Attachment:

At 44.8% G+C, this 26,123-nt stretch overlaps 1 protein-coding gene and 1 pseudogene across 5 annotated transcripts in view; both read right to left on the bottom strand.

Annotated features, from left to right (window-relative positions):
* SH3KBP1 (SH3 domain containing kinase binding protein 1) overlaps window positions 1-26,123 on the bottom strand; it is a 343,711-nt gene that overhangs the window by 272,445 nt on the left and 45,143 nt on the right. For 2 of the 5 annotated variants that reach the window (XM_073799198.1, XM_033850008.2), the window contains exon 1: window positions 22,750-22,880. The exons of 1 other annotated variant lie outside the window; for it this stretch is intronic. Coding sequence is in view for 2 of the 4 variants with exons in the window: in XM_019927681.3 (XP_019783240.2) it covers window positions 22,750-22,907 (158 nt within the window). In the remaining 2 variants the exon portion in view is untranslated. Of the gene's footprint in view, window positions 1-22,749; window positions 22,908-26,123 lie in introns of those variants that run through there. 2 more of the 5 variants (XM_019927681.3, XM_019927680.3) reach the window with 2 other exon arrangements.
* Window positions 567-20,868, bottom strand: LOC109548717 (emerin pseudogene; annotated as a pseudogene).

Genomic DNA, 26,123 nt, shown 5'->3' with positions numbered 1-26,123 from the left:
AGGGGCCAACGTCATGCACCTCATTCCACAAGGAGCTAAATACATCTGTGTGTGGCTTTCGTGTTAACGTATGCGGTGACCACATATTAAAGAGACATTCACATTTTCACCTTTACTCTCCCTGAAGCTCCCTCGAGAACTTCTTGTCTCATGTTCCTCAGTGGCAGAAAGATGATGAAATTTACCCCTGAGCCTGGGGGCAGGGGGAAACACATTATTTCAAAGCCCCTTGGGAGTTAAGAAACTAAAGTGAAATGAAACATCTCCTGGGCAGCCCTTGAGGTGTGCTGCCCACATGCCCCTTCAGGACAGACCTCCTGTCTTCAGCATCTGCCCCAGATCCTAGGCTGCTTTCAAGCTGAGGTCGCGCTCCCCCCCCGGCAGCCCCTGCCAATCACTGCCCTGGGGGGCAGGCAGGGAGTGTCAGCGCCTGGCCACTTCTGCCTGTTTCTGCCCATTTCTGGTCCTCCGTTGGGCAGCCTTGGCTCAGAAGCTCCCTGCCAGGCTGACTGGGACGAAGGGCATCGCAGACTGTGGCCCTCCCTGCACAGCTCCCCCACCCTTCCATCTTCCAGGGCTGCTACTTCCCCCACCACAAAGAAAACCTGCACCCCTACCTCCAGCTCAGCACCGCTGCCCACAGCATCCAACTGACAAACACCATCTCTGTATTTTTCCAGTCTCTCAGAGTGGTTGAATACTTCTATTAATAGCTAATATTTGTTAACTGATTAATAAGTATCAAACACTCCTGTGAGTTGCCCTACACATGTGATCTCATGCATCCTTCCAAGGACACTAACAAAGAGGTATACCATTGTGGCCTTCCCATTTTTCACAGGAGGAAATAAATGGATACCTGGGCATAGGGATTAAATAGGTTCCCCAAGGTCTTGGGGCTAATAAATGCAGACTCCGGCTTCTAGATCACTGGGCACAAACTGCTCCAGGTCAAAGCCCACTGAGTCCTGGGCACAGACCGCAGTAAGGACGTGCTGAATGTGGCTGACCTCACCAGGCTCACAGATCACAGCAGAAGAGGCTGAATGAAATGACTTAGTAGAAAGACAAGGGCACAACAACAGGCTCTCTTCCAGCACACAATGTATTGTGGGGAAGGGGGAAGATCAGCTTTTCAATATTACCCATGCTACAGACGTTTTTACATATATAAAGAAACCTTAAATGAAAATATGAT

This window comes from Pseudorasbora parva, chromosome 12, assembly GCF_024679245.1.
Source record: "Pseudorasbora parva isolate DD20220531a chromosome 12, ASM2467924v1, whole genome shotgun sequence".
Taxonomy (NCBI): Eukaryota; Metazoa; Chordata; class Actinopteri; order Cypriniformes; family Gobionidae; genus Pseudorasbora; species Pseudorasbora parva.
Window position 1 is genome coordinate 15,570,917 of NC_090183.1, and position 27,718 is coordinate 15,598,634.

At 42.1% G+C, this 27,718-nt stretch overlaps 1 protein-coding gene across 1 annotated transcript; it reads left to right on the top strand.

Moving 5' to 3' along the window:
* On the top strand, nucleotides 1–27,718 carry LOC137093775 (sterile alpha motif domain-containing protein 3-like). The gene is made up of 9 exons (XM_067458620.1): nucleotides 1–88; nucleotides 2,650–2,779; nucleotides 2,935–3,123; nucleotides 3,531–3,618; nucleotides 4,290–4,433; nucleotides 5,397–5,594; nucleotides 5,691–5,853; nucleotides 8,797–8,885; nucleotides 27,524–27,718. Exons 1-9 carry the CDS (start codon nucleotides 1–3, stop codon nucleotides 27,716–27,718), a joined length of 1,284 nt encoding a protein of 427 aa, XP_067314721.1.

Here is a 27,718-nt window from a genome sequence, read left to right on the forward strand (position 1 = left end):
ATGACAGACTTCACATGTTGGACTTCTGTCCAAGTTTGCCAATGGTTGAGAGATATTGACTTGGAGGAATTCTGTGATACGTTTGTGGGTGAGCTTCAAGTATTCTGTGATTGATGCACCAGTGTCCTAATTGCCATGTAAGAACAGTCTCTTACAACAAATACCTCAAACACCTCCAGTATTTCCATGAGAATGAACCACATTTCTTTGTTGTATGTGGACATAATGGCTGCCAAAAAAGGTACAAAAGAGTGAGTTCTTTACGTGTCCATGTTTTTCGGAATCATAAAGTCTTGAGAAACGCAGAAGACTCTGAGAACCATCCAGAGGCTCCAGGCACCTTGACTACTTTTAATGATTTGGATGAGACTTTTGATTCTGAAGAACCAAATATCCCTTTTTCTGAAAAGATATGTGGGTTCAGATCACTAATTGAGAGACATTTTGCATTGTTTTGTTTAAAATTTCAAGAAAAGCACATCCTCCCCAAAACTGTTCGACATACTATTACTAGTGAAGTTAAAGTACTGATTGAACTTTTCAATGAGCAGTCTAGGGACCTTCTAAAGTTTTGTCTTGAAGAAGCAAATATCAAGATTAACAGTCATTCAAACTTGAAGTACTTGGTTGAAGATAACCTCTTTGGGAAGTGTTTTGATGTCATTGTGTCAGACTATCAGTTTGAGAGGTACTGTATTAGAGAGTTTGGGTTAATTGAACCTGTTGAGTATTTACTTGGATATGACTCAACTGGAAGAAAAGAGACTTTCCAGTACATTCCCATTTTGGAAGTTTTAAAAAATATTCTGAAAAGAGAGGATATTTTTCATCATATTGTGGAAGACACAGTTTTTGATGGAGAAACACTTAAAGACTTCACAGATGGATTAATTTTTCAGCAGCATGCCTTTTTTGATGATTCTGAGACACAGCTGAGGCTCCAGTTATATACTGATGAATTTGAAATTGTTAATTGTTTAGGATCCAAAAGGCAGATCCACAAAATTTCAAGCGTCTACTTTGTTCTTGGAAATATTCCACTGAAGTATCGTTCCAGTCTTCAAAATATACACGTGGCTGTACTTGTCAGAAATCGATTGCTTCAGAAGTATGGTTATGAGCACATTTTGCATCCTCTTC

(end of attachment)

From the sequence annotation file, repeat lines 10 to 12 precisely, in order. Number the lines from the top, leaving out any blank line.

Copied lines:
Window position 1 is genome coordinate 15,570,917 of NC_090183.1, and position 27,718 is coordinate 15,598,634.

At 42.1% G+C, this 27,718-nt stretch overlaps 1 protein-coding gene across 1 annotated transcript; it reads left to right on the top strand.

Moving 5' to 3' along the window: